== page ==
The changes of fructan level in sorbets depended on the period of storage (Table 2). Immediately after production sorbet with Jerusalem artichoke tuber pulp (SJ) contained 4.31 g/100 g, sorbet with yacon root powder (SY)—5.93 g/100 g and sorbet with Beneo Orafti Synergy 1 (SS)—5.50 g/100 g (Table 3). In all products (independently from fructan source), the decrease in the fructan content was observed during whole storage period at −22 ± 2 °C (Fig. 1). After 2 weeks of storage, the amount of these compounds in sorbet with Orafti Synergy 1 (SS) was lower only about 0.12 % from the initial value (p > 0.05). Similar tendency was noted for two other fruit products. In the next 2 weeks, significantly higher reduction of fructan level in SJ and SS was shown, as compared to initial values. Sorbets stored for 6 or 8 weeks were characterized by 70.8–74.4 or 67.6–71.3 % of fructan content determined immediately after production, respectively. Total loss of fructans was significantly smaller in sorbet with Jerusalem artichoke tubers, in comparison with SY and SS. The lowest (p < 0.05) level of these carbohydrates was found in SY. At the end of the experiment, SJ contained 65.2 % of fructans determined immediately after product preparation. Thus, fructans in this sorbet were characterized by the highest stability. It could be the consequence of difference in the polymerization degree (DP) of fructan. Da Fonseca Contado et al. [42] noticed that DP of yacon fructans was between 3 and 7. Meanwhile, Rubel et al. [43] obtained higher DP values for Jerusalem artichoke fructans. There are evidences that DP of fructan in JA tubers harvested in autumn is 19, meanwhile in tubers harvested in Spring is only 9 [41]. In the present study, the pulp of JA tubers from autumn harvest was used for sorbet production. It could explain better stability of these compounds in SJ. According to Mensink et al. [21] higher DP inulin fractions are less soluble in water and chemically more stable (less sensitive to hydrolysis). Lugovska et al. [24] noticed that in the acidic medium and high temperature, inulin and oligofructose can be hydrolyzed to form shorter chains and fructose. The pH value of sorbets was in the range 3.3–3.8, what could contribute to the carbohydrate hydrolysis. According to Glibowski and Bukowska [44], this reaction is more intensive in lower pH. These authors stated that the inulin in acidic foods, especially heated at temperature above 60 °C, is less stable. It is particularly important in our study, because the production of sorbets involved pasteurization of the raw materials (to provide microbiological safety of the product). According to Matusek et al. [45], fructooligosaccharides are liable to hydrolysis in the conditions occurring during the pasteurization of fruit juices and drinks. The amount of hydrolyzed saccharides is greater the lower the pH and the longer the heat effect. The degree of hydrolysis of FOS can even reach the value of over 80 %.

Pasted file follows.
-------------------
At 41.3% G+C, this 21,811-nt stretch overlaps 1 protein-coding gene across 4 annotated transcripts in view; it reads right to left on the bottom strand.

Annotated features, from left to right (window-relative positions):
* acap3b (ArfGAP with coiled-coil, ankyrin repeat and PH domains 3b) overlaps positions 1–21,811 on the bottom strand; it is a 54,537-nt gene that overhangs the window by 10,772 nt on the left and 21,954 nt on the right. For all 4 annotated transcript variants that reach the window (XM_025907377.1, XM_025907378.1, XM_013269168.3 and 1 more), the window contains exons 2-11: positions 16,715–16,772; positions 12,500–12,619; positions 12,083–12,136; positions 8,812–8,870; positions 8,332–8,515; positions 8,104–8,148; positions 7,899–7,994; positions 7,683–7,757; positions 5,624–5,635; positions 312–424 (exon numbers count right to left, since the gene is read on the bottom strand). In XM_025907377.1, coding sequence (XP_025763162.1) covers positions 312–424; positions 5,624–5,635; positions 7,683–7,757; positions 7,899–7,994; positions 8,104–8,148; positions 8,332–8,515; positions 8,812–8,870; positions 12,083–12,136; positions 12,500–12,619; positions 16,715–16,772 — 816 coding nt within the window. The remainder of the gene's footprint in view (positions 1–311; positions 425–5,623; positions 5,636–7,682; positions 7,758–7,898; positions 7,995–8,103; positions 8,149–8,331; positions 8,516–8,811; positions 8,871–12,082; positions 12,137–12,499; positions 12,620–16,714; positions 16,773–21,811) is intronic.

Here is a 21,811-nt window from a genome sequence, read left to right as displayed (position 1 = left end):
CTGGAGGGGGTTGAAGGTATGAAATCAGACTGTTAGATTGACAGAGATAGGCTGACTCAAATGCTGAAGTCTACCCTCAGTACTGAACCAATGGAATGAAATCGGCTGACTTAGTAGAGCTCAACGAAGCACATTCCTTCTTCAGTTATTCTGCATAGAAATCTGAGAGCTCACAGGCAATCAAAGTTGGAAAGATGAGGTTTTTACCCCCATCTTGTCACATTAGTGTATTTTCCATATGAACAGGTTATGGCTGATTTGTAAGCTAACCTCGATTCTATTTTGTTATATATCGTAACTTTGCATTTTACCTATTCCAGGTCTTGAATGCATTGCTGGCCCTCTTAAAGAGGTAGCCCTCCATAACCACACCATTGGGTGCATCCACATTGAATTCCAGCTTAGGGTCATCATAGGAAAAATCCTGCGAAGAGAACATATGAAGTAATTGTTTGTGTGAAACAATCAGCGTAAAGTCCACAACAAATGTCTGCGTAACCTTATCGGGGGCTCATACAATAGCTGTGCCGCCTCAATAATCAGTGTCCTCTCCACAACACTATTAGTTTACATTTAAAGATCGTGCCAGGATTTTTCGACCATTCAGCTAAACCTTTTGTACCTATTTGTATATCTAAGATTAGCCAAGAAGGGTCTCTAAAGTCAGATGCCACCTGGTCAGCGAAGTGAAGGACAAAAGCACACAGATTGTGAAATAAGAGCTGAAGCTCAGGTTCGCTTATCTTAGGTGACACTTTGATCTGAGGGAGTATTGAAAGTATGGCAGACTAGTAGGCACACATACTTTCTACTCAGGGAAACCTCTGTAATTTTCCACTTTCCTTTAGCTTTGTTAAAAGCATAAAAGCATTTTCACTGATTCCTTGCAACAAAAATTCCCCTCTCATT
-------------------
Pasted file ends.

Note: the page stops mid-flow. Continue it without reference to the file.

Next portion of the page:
Table 2

Results of two-way ANOVA

Compound

Factor

Fructan source

Time of storage

Interactions

Fructan

p = 0.085441

p = 0.000000

p = 0.000063

Glucose

p = 0.000007

p = 0.000000

p = 0.224639

Fructose

p = 0.000002

p = 0.000000

p = 0.000232

Sucrose

p = 0.000000

p = 0.000000

p = 0.000019

Table 3

Initial and final (after 12 weeks of storage) contents of carbohydrates (g/100 g)

Compound

Period of storage (weeks)

Sorbets

SJ

SY

SS

Fructan

0

4.31

5.93

5.50

12

2.81

3.06

2.92

Glucose

0

1.67

2.04

1.39

12

2.06

2.71

2.06

Fructose

0

1.78

3.05

1.70

12

2.81

3.90

2.68

Sucrose

0

12.66

14.37

16.53

12

15.06